At the end of the contract the business can continue renting, return or replace the equipment, sell the asset or return the asset and terminate the rental agreement. Through finance leases, businesses can protect working capital by accessing equipment quickly without any significant initial investment.

Venture off the trodden path

(L to R) David Bunker, Jamie Nelson and Mark Nelson, directors of Compass Business Finance

Obtaining finance can be an obstacle for some businesses, due to having none or insufficient security to meet a lender’s normal requirement. If you are met with challenges when seeking finance, there are always alternative routes. Compass Business Finance is also an accredited lender under the British Business Bank’s Enterprise Finance Guarantee (EFG) programme and is able to offer finance to businesses that previously would not have been able to access the finance they require.

If you are met with challenges when seeking finance, there are always alternative routes

Close Brothers Asset Finance offers all of the traditional types of finance including hire purchase leasing, however, in conjunction with certain suppliers it is also able to offer Consumable Agreements, which – if structured properly – can help a customer match their equipment purchase repayments to cash flow and consumables they use with it.

Paul Philbrick of Close Brothers Asset Finance’s Print Division explains: “Most business owners are fully aware about the various financing sources available to them and our own research confirms that, but it’s not always about finding an alternative ‘way’ to access finance but instead an alternative ‘approach’. With the high cost of capital equipment, most companies tend to finance the equipment they purchase over its economic life. This protects their cashflow, which in turn gives a company more financial flexibility in the long term.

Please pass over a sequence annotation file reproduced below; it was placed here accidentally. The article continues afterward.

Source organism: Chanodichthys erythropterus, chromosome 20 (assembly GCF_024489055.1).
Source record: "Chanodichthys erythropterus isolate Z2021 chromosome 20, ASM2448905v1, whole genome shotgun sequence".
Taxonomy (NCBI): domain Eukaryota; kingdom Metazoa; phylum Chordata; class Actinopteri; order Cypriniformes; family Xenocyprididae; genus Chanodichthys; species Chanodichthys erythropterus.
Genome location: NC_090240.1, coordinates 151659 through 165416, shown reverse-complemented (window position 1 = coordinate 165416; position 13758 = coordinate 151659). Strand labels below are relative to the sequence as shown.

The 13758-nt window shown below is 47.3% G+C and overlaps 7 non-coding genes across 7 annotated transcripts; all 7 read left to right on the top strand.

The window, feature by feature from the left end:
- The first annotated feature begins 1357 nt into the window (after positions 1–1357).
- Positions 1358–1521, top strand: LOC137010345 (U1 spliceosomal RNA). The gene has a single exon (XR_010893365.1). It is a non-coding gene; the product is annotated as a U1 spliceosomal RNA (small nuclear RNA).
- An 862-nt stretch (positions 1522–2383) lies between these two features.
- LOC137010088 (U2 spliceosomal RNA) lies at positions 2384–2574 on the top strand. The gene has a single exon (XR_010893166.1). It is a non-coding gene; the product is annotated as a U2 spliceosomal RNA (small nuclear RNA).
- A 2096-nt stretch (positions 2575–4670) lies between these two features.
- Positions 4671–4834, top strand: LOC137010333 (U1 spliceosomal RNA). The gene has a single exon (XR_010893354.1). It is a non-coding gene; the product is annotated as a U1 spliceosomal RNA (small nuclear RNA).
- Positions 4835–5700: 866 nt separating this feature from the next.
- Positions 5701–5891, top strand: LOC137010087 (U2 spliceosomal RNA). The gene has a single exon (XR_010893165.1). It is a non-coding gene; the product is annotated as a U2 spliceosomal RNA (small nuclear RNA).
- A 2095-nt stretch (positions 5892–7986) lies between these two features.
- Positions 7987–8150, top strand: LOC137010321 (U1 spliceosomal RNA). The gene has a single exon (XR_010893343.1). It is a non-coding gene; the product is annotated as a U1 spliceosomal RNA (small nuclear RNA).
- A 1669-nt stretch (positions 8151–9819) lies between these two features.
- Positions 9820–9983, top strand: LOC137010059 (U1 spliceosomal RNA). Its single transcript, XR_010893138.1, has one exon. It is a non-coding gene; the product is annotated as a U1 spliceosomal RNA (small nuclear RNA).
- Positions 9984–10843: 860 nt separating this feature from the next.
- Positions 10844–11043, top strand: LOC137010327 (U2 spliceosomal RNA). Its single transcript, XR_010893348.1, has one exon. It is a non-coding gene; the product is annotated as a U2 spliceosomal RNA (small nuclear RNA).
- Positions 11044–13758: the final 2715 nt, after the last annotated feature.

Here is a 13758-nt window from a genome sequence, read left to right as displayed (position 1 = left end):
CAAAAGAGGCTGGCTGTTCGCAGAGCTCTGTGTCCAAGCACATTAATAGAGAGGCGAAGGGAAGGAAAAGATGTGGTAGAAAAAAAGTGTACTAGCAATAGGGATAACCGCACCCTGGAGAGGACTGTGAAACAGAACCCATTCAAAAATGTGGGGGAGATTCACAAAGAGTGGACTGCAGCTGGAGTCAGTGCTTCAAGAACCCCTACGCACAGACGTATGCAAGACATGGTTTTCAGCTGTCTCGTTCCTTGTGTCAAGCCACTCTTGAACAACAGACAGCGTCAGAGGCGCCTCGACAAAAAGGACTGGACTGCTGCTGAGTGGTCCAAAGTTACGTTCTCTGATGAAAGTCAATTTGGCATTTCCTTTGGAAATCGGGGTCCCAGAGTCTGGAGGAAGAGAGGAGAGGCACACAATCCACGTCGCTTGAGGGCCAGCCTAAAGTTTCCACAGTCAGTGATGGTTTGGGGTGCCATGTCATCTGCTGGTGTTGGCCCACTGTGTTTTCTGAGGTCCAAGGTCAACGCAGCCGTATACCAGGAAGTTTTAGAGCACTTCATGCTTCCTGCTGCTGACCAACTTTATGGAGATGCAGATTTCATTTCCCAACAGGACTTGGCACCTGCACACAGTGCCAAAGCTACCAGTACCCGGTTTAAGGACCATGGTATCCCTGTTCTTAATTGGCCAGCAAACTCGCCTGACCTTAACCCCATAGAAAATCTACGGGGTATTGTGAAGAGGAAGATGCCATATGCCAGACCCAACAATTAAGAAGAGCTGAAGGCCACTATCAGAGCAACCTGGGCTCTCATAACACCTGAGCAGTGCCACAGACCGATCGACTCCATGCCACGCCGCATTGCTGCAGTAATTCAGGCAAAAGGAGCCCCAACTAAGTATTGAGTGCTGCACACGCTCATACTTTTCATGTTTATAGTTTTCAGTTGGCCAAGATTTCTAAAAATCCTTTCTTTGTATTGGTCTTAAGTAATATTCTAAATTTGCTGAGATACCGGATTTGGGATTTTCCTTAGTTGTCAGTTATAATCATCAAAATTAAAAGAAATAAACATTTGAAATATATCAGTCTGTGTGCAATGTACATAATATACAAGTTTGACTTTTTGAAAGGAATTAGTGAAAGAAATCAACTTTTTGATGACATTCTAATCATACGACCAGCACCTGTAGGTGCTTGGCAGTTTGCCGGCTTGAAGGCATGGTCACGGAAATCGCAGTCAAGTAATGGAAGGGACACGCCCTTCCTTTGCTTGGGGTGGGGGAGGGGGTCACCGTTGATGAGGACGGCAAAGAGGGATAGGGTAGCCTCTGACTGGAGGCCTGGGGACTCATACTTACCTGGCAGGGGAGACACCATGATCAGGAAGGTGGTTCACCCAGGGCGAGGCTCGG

The truth is that sometimes a standard 10% deposit over 60 months isn’t always the best solution

“Speaking from the Close Brothers Asset Finance perspective, we spend time engaging with our customers to find meaningful ways to help them. The truth is that sometimes a standard 10% deposit over 60 months isn’t always the best solution – by taking time to understand our customers and their business we try to take the pressure away from any transaction so that they can get on and run their business.”

Help to grow

When it comes to grants for business, the government has a long list of schemes and funding available if you know where to look. One example of funding available to the sign industry is the ‘Signage grant scheme’ for the South Somerset District Council. Launched last year, this funding provides successful applicants with up to £3,000 for a group of businesses or £500 for an individual and was created to encourage the manufacture and placement of new permanent signage in key locations.

The Seed Enterprise Investment Scheme (SEIS) is another form of government funding and was designed to help companies raise money when starting up. Individual investors are offered tax reliefs when buying new shares in the successful company. A company can receive a maximum of £150,000 through SEIS investments.

O Factoid: According to alternative business finance firm, Thin Cats, almost 3,000 bank branches have closed in the UK since 2015 O